8) Let me go back to joy: we are given much encouragement in this trauma-porn culture– in a society much more comfortable with violence than sex (and that often conflates the two and teaches us to do the same)– to find language for what hurts and what we have suffered. We can generally find a friend willing to listen to our struggles, and often find it ardor to get someone to sit down with us and talk with us about the really great sex we had last night. We are not supposed to put words to this joy. Why is this?
This is problematic for a number of reasons, not the least of which is that we who are survivors of sexual trauma know what a wonder it is that we even had the hot sex; we know all the chips stacked against the possibility of us ever having hot sex. We know what work we’ve done to be able to be in our body enough, and out of the flashbacks and negative body memory enough, to pick someone(s) who are present and kind and generous enough to make hot sex possible. We know what a wonder it is and we deserve for that wonder to be celebrated.

Our culture needs more joy, more sex, not less — not sex as advertisement or sex as product, but sex as embodiment, connection (including with ourselves), as creative manifestation, as transformative practice. What if more of us got to talk about that with our friends? To have more of the language of joy in our mouths?

9) Writing about sex can help develop our empathy for others.

10) We have heard about the power of writing what’s hard. We have heard about the power of writing envisionings, desires, affirmations — of finding deep, energetic and specific language for what we want. We have heard about the power of gratitude practice. Writing sex can be all of these things, and then some.

Writing sex is writing our trauma and our joy. It’s writing our gratitude and writing what we hope and long for. It’s finding our way into our own language of our body, finding the particular grammar and linguistics of our own skin and bones. It’s finding our tongue’s breath and breadth. It can be affirmation and revelation all at once.

That sounds like an overstatement, but I have been there and I have seen. I have seen how we soften and smile when we find and share the language of our longings, as fiction or poetry or declaration. I have heard that laughter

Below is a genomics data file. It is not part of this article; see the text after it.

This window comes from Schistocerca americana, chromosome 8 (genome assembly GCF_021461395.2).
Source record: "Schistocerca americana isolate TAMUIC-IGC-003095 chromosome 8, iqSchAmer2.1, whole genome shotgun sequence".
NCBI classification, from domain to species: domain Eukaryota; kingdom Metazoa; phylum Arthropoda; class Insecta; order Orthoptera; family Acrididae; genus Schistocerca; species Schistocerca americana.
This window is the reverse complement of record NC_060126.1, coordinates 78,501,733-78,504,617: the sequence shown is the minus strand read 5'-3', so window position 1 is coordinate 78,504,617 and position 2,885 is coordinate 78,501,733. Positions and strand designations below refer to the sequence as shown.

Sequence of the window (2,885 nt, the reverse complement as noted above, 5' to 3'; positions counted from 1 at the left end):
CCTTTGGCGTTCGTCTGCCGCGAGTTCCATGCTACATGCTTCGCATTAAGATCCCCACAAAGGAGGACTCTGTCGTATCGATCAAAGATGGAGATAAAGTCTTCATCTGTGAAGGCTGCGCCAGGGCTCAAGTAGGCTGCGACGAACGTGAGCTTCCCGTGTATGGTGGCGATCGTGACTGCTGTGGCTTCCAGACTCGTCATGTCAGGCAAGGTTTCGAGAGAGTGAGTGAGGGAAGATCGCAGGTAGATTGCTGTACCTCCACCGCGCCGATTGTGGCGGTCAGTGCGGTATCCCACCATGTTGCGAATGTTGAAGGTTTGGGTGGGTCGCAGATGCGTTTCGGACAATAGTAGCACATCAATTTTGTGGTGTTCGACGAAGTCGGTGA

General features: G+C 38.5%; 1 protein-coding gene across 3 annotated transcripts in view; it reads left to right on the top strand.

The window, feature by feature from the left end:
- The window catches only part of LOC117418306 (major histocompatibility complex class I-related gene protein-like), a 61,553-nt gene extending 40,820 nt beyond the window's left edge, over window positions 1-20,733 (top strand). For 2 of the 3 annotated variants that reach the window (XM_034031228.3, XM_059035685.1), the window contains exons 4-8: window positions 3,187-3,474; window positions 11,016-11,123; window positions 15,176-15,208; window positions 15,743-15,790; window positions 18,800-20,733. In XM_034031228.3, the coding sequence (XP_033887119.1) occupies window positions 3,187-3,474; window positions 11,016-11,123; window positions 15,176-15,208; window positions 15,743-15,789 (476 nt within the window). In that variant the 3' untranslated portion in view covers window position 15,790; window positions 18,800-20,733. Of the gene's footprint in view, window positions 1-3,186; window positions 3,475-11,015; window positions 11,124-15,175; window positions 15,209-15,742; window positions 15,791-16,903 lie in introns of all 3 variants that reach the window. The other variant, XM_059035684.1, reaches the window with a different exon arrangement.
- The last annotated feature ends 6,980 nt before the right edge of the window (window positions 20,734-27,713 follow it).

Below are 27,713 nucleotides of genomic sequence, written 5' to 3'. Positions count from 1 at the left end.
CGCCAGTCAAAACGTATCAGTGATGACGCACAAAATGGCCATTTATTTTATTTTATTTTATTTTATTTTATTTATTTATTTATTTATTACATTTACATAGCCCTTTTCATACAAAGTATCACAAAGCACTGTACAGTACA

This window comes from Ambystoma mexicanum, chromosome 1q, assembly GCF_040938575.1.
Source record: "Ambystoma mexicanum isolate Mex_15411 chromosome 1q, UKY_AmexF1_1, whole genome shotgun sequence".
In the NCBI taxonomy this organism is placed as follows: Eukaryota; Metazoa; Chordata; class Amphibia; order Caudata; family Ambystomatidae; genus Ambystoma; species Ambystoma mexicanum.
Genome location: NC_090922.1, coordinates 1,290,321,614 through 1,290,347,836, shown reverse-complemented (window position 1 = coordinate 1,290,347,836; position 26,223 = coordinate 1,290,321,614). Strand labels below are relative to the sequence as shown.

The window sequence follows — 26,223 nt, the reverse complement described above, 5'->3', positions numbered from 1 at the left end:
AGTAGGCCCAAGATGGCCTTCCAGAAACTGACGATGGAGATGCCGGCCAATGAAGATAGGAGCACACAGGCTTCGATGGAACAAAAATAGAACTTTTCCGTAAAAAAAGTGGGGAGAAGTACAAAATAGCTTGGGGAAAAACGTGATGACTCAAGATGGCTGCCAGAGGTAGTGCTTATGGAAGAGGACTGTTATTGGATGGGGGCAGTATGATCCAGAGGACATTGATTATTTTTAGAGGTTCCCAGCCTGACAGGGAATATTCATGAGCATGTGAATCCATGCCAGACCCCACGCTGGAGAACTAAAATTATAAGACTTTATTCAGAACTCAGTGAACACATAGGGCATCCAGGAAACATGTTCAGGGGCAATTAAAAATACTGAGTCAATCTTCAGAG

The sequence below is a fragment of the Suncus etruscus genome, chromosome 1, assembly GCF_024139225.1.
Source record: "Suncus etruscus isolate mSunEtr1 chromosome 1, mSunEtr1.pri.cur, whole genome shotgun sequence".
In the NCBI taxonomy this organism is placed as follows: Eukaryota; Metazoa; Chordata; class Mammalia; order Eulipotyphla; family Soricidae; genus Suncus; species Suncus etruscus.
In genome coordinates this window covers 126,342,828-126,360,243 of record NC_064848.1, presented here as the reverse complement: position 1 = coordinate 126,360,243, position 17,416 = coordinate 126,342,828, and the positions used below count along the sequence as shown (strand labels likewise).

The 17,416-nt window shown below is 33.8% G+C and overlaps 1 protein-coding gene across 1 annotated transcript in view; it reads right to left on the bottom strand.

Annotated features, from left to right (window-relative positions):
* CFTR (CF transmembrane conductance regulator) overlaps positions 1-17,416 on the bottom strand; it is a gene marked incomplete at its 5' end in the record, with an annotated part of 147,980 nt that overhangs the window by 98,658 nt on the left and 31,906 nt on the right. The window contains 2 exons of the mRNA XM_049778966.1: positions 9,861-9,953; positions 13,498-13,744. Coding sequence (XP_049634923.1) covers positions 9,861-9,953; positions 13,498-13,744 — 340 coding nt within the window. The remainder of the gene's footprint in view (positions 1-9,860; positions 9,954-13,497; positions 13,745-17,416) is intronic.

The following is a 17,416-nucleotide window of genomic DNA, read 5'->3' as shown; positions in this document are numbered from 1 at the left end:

that is both embarrassed and brazen. I have felt the edges of us begin to crenelate. I have watched as we drop into our bellies, intense our arms, let our thighs fall open just a little: I have seen us find our center of gravity, touch more fully into what roots us now.

talking about writing about sex (a weekend with Dreamspinner!)

IMG_5130Good and gorgeous sunny morning to you. This morning, I’m feeling wildly grateful for the warmth we’ve been enjoying here around the Bay, for the smell of basil and jasmine, for the puppy’s panting next to me. I visited the midwest this weekend, and was reminded that, in the parts of the country where I used to live, spring is only just now arriving – the tree branches are still bare and it’s not even close to time to pack away the winter jacket yet because there’s still the possibility of a serious snow storm. My body can remember that cold, the deep expectation, the near-hopeless-but-still-maybe sort of anticipation, desperate the first wash of red buds on the maple tree. I don’t get that kind of exuberant reaction to spring anymore, since it never quite seems to get to winter here in California (at least not for this Nebraska-Maine girl), and I miss it – though I’m not sure if I miss it enough to move away from the sort of place where you can be in your garden all year round.

This past weekend I went to Chicago and got to write with a larger-than-usual group of experienced and published authors about the challenges and joys of writing about sex! I’m so grateful to Elizabeth North of Dreamspinner Press, who invited me to the Dreamspinner Press Author Weekend to lead a workshop with her writers. Elizabeth created Dreamspinner just six years ago, and now the Press offers a full and fabulously-varied line of MM romance (and a newly-formed off-shoot, Harmony Ink, offers LGBTQ Young Adult fiction). I got to spend a couple of days with the fun and nurtured community of writers that Dreamspinner attracts. These are fantastic and (many of them) prolific writers who turn in good books and, in return, are provided with consistently excellent marketing and sales – what a concept! Continue reading